Background: The benefit of neoadjuvant chemotherapy (NCT) for early-stage oesophageal cancer is unknown. The aim of this study was to assess whether NCT improves the outcome of patients with stage I or II disease.
Methods: Data were collected from 30 European centres from 2000 to 2010. Patients who received NCT for stage I or II oesophageal cancer were compared with patients who underwent primary surgery with regard to postoperative morbidity, mortality, and overall and disease-free survival. Propensity score matching was used to adjust for differences in baseline characteristics.
Results: Of 1173 patients recruited (181 NCT, 992 primary surgery), 651 (55·5 per cent) had clinical stage I disease and 522 (44·5 per cent) had stage II disease. Comparisons of the NCT and primary surgery groups in the matched population (181 patients in each group) revealed in-hospital mortality rates of 4·4 and 5·5 per cent respectively (P = 0·660), R0 resection rates of 91·7 and 86·7 per cent (P = 0·338), 5-year overall survival rates of 47·7 and 38·6 per cent (hazard ratio (HR) 0·68, 95 per cent c.i. 0·49 to 0·93; P = 0·016), and 5-year disease-free survival rates of 44·9 and 36·1 per cent (HR 0·68, 0·50 to 0·93; P = 0·017).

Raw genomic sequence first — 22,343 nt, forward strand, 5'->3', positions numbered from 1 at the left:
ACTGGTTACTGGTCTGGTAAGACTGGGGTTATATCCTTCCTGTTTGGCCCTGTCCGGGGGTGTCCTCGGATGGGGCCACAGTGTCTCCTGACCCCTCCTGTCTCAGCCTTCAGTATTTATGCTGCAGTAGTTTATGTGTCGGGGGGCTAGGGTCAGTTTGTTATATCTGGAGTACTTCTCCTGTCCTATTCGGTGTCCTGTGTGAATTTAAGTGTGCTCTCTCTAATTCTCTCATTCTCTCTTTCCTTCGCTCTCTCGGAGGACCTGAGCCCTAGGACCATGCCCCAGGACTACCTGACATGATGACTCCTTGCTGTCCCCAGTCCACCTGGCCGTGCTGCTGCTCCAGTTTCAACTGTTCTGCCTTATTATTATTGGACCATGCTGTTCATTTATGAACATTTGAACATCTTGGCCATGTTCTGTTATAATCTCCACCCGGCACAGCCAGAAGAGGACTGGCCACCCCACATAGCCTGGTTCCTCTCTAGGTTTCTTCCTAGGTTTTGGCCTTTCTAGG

Conclusion: NCT was associated with better overall and disease-free survival in patients with stage I or II oesophageal cancer, without increasing postoperative morbidity.
© 2016 BJS Society Ltd Published by John Wiley & Sons Ltd.